Hit the jump to revisit Hank Crawford, Johnny Hammond and Esther Phillips’ Kudu classics!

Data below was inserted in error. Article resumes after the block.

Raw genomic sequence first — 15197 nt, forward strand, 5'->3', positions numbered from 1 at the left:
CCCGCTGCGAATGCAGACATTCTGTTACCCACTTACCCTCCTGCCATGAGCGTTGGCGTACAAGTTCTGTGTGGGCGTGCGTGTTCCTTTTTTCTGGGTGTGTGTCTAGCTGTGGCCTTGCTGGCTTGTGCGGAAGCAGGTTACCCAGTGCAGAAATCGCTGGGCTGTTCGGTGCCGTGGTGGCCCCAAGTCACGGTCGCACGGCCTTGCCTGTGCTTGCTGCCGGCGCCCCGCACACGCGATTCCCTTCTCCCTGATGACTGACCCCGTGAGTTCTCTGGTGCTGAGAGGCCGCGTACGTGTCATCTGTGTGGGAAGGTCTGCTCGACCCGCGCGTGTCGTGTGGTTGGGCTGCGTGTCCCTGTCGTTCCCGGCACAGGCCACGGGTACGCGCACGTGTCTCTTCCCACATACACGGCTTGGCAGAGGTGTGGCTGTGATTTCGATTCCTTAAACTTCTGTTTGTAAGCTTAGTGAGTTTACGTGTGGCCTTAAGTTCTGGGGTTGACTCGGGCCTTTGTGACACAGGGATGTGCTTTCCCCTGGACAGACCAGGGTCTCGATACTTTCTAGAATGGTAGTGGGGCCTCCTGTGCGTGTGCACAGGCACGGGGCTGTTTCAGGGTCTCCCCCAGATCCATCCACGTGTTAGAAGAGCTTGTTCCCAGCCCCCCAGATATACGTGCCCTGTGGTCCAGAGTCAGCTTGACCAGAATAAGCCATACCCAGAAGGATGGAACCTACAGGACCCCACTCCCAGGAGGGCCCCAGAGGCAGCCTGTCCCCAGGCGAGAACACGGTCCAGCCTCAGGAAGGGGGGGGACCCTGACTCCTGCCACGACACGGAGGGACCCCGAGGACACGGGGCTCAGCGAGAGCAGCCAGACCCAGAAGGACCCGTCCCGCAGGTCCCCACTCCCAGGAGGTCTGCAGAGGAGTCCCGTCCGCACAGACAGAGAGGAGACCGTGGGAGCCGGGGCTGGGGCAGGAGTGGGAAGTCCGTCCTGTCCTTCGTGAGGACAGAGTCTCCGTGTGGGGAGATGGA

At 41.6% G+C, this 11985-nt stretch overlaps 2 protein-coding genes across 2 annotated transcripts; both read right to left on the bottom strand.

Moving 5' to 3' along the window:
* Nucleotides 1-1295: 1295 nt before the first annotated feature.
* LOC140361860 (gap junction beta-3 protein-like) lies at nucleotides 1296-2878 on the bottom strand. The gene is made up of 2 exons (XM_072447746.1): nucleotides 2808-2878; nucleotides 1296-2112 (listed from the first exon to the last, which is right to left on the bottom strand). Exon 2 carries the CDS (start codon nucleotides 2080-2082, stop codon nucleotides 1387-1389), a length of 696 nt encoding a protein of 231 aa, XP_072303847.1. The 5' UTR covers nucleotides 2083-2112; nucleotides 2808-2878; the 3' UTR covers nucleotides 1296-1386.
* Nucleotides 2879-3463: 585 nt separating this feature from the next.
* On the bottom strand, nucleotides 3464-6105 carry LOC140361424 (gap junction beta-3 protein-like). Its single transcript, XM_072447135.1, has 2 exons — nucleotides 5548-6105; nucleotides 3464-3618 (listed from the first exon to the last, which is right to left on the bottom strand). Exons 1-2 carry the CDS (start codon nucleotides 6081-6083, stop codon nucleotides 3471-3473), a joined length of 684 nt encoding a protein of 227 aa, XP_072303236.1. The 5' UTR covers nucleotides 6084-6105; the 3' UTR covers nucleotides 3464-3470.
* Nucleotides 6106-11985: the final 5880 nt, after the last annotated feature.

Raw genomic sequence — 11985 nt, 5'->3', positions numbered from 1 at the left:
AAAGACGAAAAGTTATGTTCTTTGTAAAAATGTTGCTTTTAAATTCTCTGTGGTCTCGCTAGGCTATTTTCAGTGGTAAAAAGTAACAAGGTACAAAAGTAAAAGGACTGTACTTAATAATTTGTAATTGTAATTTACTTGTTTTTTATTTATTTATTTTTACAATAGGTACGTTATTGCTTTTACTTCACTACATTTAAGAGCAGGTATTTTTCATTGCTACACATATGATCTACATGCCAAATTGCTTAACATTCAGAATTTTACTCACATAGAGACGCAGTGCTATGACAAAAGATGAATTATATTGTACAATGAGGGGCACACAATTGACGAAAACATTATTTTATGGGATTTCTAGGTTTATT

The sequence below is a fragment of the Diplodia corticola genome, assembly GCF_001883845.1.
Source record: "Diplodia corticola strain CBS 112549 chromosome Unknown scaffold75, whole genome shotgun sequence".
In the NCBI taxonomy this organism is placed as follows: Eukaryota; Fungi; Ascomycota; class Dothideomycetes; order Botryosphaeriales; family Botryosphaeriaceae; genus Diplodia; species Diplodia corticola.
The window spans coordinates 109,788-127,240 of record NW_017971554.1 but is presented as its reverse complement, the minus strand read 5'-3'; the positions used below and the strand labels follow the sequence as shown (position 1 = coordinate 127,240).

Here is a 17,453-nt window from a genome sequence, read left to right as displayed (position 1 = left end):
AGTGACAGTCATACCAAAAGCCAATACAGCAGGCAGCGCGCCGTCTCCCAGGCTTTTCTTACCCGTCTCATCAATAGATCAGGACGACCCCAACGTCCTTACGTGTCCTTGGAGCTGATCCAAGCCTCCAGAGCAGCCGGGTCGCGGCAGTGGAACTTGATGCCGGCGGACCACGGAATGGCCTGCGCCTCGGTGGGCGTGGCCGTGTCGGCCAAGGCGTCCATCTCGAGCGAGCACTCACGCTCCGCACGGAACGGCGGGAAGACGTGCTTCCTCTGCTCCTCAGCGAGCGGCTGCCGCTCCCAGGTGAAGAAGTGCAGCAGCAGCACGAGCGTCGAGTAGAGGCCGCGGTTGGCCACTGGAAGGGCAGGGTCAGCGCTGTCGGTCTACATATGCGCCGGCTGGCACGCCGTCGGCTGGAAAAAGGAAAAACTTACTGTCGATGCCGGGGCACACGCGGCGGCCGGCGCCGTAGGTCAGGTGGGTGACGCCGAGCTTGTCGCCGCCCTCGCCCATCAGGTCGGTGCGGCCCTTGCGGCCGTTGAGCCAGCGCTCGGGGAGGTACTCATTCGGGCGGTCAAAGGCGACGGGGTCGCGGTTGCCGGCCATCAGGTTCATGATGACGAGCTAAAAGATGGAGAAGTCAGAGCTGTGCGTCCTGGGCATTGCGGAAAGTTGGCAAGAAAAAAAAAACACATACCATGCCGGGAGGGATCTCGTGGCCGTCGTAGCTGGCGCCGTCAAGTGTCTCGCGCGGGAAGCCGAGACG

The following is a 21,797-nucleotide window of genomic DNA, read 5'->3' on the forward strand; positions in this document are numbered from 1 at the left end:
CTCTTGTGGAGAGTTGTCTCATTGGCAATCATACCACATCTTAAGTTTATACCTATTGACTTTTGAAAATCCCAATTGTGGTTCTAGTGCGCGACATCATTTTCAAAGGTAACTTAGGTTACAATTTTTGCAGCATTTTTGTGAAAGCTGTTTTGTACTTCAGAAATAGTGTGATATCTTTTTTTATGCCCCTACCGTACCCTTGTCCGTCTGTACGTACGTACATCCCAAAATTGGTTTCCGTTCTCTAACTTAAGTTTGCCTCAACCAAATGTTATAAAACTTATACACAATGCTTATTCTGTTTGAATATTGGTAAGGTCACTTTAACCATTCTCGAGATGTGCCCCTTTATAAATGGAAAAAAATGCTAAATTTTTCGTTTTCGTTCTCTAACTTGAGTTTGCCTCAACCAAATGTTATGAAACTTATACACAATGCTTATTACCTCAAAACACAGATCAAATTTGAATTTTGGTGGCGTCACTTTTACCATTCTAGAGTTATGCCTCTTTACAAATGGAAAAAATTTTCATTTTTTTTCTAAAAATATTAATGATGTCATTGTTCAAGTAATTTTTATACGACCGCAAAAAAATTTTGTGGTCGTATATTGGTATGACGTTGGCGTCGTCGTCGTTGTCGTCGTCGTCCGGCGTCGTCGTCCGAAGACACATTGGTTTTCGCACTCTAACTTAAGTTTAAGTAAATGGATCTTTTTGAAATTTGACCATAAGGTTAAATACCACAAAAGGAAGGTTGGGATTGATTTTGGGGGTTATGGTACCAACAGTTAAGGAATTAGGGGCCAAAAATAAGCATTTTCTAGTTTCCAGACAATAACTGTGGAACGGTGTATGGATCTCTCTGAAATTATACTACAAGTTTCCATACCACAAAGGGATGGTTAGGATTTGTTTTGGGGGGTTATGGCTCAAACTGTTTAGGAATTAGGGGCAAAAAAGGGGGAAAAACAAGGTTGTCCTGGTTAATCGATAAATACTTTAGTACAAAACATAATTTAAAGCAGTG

Johnny Hammond’s 1972 Wild Horses/Rock Steady (88697 94380-2) was actually the fourth Kudu LP, and Hammond’s second. Another organist, Hammond inaugurated the label with his Breakout. Bob James was the arranger, and personnel included Grover Washington, Jr. and Billy Cobham as well as CTI stalwart Ron Carter on electric and double bass. Washington kept busy in those early days at Kudu; those who only know his later work might be surprised to hear him cutting so loose on the opening track, a cover of Aretha Franklin’s “Rock Steady.” From there, the album takes off in surprising, rewarding directions. Though traditional theatre music is at the cornerstone of much of the standard jazz repertoire, Hammond brought more recent songs from the stage into the fold with Galt MacDermot’s “Who is Sylvia?” from Two Gentlemen of Verona and Andrew Lloyd Webber and Tim Rice’s “I Don’t Know How to Love Him” from Jesus Christ Superstar. Eric Gale brings a fluid guitar to the Latin-flecked “Sylvia,” and its moody, exotic atmosphere evokes MacDermot’s own eclectic style. (He also composed Hair, incorporating rock, soul, pop and folk influences.) James adds subtle string accents to this track, too. George Benson’s lyrical and recognizable guitar and James’ strings enhance “I Don’t Know How to Love Him,” with its imaginative departures from the famous melody. The glossy standard “It’s Impossible” offers another Washington solo, this time in smooth mode. There’s a showbiz quality to Cat Stevens’ “Peace Train” with its bold brass and Carter’s creeping bass. Bookending the album, the Rolling Stones’ “Wild Horses” begins with an unexpected martial beat; the track lacks the ache of the Stones’ original but compensates with a more forceful approach. The CTI ethos of generosity shines through on this album, which like Mama Wailer, is making its first appearance on American CD.